Evangelicals attending the World Council of Churches (WCC) assembly called on the WCC to include more evangelicals in the council’s program, planning, and structure. Yet at the same time, they reported that they “felt welcomed in the dialogue [at Canberra] and were able to contribute in concrete ways and at all levels.”

Their statements came out of two meetings attended by 110 persons “with evangelical perspectives” who were at the Canberra, Australia, assembly as delegates, observers, and visitors. Representing 23 countries, they were led by Canon Vinay Samuel, an observer from the Church of South India, who is executive secretary of Partnership in Mission International and chairman of the Evangelical Fellowship of India theological commission.

“As the assembly discussed the process of listening to the Spirit at work in every culture, we cautioned, with others, that discernment is required to identify the Spirit as the Spirit of Jesus Christ and thus to develop criteria for and limits to theological diversity. We argued for a high Christology to serve as the only authentic Christian base for dialogue with persons of other living faiths,” read one evangelical statement.

In a letter to the WCC program policy committee, the evangelical participants said the council should have an evangelical presence on every commission, “just as women’s and Orthodox perspectives are solicited,” and that the WCC should set up a monitoring group to assess progress in that area.

Wesley Granberg-Michaelsen, director of church and society for the WCC and moderator of a WCC task force on relations with evangelicals, noted that many of the WCC member churches have large evangelical constituencies. Granberg-Michaelsen, an ordained minister of the Reformed Church in America, said the WCC would like to do more in establishing working relationships with evangelical denominations and organizations outside the WCC.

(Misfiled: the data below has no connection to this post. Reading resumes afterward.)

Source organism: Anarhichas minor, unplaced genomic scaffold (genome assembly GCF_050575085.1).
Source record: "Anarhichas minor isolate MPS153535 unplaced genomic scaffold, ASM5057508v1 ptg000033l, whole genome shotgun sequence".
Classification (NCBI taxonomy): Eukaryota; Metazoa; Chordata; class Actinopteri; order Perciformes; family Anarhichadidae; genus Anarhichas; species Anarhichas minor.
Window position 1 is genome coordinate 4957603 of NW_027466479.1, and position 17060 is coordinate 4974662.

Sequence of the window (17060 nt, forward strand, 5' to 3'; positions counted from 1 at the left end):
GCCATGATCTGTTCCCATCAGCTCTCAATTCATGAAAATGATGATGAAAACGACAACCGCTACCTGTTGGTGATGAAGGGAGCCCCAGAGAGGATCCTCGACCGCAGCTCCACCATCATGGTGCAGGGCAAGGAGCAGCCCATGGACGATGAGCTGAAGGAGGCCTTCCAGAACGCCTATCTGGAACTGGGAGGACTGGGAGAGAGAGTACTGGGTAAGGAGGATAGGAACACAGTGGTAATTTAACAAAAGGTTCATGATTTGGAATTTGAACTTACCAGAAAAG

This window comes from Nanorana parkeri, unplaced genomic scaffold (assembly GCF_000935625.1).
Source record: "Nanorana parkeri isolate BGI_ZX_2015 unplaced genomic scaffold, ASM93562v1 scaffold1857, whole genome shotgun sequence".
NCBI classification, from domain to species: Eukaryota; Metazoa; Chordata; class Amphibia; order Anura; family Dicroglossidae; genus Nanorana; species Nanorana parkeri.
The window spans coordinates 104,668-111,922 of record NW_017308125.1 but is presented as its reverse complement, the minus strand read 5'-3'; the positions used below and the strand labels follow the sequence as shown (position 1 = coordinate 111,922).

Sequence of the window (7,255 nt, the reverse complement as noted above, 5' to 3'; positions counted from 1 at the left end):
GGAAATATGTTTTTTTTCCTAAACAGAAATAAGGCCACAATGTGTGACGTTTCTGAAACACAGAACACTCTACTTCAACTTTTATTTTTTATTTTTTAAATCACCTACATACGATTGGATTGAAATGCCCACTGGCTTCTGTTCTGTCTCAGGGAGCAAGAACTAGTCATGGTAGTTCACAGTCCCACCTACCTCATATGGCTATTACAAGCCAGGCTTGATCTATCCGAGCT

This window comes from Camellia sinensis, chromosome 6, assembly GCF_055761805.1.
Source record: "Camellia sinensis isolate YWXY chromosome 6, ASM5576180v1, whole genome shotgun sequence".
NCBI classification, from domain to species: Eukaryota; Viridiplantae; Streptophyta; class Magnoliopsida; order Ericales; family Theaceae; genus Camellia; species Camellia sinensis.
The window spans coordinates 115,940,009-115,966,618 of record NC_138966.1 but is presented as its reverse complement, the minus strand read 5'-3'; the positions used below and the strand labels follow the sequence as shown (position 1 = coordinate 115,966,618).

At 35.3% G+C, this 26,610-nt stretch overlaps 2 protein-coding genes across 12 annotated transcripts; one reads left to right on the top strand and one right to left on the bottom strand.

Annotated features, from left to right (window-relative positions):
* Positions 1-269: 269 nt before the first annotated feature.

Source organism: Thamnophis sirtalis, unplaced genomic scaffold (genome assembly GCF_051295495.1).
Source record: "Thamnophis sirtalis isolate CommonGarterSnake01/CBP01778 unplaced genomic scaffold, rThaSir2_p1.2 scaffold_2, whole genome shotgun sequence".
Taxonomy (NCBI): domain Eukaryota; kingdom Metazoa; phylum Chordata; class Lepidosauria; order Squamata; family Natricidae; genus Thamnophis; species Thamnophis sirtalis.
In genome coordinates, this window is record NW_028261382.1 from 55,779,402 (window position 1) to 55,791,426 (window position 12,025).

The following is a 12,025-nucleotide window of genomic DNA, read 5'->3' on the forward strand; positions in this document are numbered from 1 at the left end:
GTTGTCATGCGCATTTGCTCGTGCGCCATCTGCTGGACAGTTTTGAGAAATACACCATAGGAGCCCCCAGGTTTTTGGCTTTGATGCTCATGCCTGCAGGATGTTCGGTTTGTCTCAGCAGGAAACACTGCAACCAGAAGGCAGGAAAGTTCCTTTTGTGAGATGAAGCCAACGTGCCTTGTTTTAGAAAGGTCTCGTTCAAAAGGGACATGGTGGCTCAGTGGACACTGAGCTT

However, he said he “gets very tired of evangelicals who stand on the outside and criticize when they have every right and every invitation and scriptural responsibility to participate with others who name the name of Christ.” He added that the WCC does have some formal consultations with the World Evangelical Fellowship on a private basis. And it seeks contact with some of the evangelical fellowships in Africa that have grown up independent of mission structures.

Window Dressing?

Responding at a press conference to a suggestion that the evangelicals were being used by the WCC as “window dressing,” Peter Kuzmic of the Theological Institute in Osijek, Yugoslavia, who is active in the World Evangelical Fellowship and a member of the Lausanne Committee for World Evangelization, said, “I have no problem meeting with people who think differently. I don’t think that we will be swallowed up by them or that anyone is being used as ‘evangelical window dressing.’ ” But Kuzmic indicated he thought the WCC was too preoccupied with relevance and observed that “those who marry the spirit of the age soon become widows.”

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René Padilla, a Baptist pastor from Buenos Aires and general secretary of the Latin American Theological Fraternity, said that while being at the assembly had been a good experience, “much of what is being done by the WCC lacks a solid theological basis. There is a lack of a vital and coherent theology to back up a number of efforts being made, especially involving justice, peace, and the integrity of creation.”

Donald Dayton, professor of theology and ethics at Northern Baptist Theological Seminary in Lombard, Illinois, served as an adviser to the assembly subsections devoted to charismatic renewal and relations with the Pentecostal churches. He said one of the most important emerging dimensions of the theological dialogue involved evangelicals and Orthodox who found common concerns over syncretism.